Prominent BI certification vendors include:
- IBM: IBM’s BI and analytics certifications are quite expansive and correlate to products such as Cognos, SPSS, IBM PureSystems, and more. Common roles for certification include those as developers, administrators, and specialists in various aspects of data mining, reporting, warehousing, and others.
- Microsoft: Microsoft offers certificates for BI in its SQL Server Platform and as part of its Microsoft Certified Solutions Expert credential. The latter requires taking examinations in querying, administration, warehousing, modeling, reporting, and design.
- SAS: SAS is well renowned for its BI certificate programs, many of which are offered at the collegiate and university level and which influence the curriculum at certain higher learning institutions. Certification subjects are in areas of advanced analytics, BI, programming, administration, and information management.
- Pentaho: Pentaho offers two exams for certification, the Pentaho Data Integration Exam and the Pentaho Solution Consultant Exam. The former covers aspects of Big Data, ETL (exchange transform and load) operations, clustering and partitioning, while the latter is based on its business analytics platform, reporting and OLAP (online analytical processing). Pentaho offers formal courses in its products to prepare for these exams.
- Oracle: Oracle has a variety of certification options for database and warehousing technologies in BI standards such as querying and reporting.
- SAP: SAP offers certification according to technology or role, and offers online training courses for preparation.
A number of universities and colleges (both two and four year) offer BI certification. Although some programs may be sponsored by a vendor and are slanted towards its specific technologies, most are knowledge based, and vendor and technology neutral. There is frequently a substantial time commitment required for collegiate certification in this field, with students completing abbreviated versions of classes required for degree programs in anywhere from two months to over a year’s time. As such, collegiate certification is typically more in-depth than that provided professional entities or vendors, and serves as a good starting point to pursuing degrees in this field or for individuals looking to transition into the field of BI or analytics.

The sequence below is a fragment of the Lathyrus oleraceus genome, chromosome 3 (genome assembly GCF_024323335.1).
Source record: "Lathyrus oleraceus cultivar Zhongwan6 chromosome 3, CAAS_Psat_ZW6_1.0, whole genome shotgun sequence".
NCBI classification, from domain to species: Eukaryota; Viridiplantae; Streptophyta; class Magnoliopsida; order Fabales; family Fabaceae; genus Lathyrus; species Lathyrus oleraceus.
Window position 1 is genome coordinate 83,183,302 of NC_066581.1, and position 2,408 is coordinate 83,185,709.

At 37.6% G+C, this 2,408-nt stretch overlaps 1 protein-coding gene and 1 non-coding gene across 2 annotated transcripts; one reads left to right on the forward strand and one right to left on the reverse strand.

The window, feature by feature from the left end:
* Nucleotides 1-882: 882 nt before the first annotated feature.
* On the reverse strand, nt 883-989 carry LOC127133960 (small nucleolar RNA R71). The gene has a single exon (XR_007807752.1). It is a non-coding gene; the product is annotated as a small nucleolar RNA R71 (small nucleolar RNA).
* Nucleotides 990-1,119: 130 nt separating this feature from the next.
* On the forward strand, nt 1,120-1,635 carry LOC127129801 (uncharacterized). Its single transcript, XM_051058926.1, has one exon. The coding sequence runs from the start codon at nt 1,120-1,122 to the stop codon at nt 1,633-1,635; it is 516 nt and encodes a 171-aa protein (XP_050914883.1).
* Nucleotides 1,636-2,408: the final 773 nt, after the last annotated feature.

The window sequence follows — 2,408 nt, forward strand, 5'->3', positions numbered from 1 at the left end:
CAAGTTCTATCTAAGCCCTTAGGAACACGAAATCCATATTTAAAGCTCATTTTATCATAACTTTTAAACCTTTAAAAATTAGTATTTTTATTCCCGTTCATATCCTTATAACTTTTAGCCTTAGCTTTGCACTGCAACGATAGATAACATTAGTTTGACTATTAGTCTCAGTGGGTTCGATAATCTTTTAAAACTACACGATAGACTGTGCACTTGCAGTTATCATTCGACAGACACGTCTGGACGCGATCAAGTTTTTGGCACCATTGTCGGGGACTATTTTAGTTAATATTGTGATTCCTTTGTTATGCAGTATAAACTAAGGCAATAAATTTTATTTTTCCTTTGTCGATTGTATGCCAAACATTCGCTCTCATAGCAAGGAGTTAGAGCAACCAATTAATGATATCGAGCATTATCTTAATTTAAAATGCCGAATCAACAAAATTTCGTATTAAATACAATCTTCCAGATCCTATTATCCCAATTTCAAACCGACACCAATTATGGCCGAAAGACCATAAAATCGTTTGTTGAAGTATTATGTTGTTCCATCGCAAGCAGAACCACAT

Certification is generally issued after successful completion of a group project or final exam. Most programs require students to already have a bachelor’s degree and either involve distance learning or an evening class schedule. The curriculums are usually slanted towards professional topics. Tuition is frequently offered on a per credit hour basis. Unlike programs terminating in a degree, there is usually not a graduate-level test required for entrance.
Some of the many educational institutions offering certification in BI and analytics include:
- Villanova: Villanova’s Certified Professional in Business Intelligence is entirely distance-based and takes eight weeks to finish. Students take courses in data management, technology, and architecture.